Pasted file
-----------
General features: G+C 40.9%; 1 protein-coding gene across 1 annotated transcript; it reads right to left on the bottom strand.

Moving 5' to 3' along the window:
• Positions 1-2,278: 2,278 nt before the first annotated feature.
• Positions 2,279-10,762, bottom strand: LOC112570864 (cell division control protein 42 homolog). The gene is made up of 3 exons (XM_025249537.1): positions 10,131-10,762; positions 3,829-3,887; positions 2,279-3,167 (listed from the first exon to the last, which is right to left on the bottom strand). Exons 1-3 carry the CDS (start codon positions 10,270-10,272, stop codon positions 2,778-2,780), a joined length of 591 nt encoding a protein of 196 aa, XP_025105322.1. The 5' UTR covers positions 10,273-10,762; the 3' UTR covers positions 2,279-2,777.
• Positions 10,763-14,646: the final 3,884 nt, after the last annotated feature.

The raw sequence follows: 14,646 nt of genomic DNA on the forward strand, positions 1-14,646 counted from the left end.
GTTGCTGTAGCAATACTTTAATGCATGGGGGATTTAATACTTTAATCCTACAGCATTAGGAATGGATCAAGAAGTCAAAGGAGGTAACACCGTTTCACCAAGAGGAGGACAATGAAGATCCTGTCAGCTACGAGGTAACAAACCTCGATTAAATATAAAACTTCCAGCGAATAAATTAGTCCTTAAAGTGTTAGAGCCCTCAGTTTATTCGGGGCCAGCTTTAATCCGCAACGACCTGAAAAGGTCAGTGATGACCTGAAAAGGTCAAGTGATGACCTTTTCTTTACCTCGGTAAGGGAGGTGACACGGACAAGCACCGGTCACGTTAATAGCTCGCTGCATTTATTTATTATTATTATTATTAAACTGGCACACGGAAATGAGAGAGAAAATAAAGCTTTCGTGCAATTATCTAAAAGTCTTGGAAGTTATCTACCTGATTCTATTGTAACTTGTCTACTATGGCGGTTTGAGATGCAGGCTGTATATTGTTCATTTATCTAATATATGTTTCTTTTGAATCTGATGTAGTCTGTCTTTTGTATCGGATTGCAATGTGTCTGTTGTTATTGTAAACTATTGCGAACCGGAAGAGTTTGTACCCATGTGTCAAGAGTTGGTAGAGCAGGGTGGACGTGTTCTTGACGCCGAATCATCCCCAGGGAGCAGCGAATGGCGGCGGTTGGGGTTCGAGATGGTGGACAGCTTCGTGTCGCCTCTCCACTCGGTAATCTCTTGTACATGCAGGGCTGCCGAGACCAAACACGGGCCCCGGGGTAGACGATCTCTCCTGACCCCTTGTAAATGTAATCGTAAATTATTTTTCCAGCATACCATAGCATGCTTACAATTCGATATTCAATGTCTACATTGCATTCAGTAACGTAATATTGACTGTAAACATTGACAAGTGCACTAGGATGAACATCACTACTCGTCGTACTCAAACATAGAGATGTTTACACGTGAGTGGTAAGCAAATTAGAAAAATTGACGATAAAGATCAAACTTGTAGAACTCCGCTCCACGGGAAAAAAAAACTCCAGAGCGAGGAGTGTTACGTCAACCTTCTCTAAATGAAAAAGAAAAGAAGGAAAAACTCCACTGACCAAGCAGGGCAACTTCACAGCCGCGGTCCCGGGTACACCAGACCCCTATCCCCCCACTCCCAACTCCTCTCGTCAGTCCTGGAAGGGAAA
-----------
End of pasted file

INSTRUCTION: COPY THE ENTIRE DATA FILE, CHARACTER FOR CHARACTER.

General features: G+C 40.9%; 1 protein-coding gene across 1 annotated transcript; it reads right to left on the bottom strand.

Moving 5' to 3' along the window:
• Positions 1-2,278: 2,278 nt before the first annotated feature.
• Positions 2,279-10,762, bottom strand: LOC112570864 (cell division control protein 42 homolog). The gene is made up of 3 exons (XM_025249537.1): positions 10,131-10,762; positions 3,829-3,887; positions 2,279-3,167 (listed from the first exon to the last, which is right to left on the bottom strand). Exons 1-3 carry the CDS (start codon positions 10,270-10,272, stop codon positions 2,778-2,780), a joined length of 591 nt encoding a protein of 196 aa, XP_025105322.1. The 5' UTR covers positions 10,273-10,762; the 3' UTR covers positions 2,279-2,777.
• Positions 10,763-14,646: the final 3,884 nt, after the last annotated feature.

The raw sequence follows: 14,646 nt of genomic DNA on the forward strand, positions 1-14,646 counted from the left end.
GTTGCTGTAGCAATACTTTAATGCATGGGGGATTTAATACTTTAATCCTACAGCATTAGGAATGGATCAAGAAGTCAAAGGAGGTAACACCGTTTCACCAAGAGGAGGACAATGAAGATCCTGTCAGCTACGAGGTAACAAACCTCGATTAAATATAAAACTTCCAGCGAATAAATTAGTCCTTAAAGTGTTAGAGCCCTCAGTTTATTCGGGGCCAGCTTTAATCCGCAACGACCTGAAAAGGTCAGTGATGACCTGAAAAGGTCAAGTGATGACCTTTTCTTTACCTCGGTAAGGGAGGTGACACGGACAAGCACCGGTCACGTTAATAGCTCGCTGCATTTATTTATTATTATTATTATTAAACTGGCACACGGAAATGAGAGAGAAAATAAAGCTTTCGTGCAATTATCTAAAAGTCTTGGAAGTTATCTACCTGATTCTATTGTAACTTGTCTACTATGGCGGTTTGAGATGCAGGCTGTATATTGTTCATTTATCTAATATATGTTTCTTTTGAATCTGATGTAGTCTGTCTTTTGTATCGGATTGCAATGTGTCTGTTGTTATTGTAAACTATTGCGAACCGGAAGAGTTTGTACCCATGTGTCAAGAGTTGGTAGAGCAGGGTGGACGTGTTCTTGACGCCGAATCATCCCCAGGGAGCAGCGAATGGCGGCGGTTGGGGTTCGAGATGGTGGACAGCTTCGTGTCGCCTCTCCACTCGGTAATCTCTTGTACATGCAGGGCTGCCGAGACCAAACACGGGCCCCGGGGTAGACGATCTCTCCTGACCCCTTGTAAATGTAATCGTAAATTATTTTTCCAGCATACCATAGCATGCTTACAATTCGATATTCAATGTCTACATTGCATTCAGTAACGTAATATTGACTGTAAACATTGACAAGTGCACTAGGATGAACATCACTACTCGTCGTACTCAAACATAGAGATGTTTACACGTGAGTGGTAAGCAAATTAGAAAAATTGACGATAAAGATCAAACTTGTAGAACTCCGCTCCACGGGAAAAAAAAACTCCAGAGCGAGGAGTGTTACGTCAACCTTCTCTAAATGAAAAAGAAAAGAAGGAAAAACTCCACTGACCAAGCAGGGCAACTTCACAGCCGCGGTCCCGGGTACACCAGACCCCTATCCCCCCACTCCCAACTCCTCTCGTCAGTCCTGGAAGGGAAA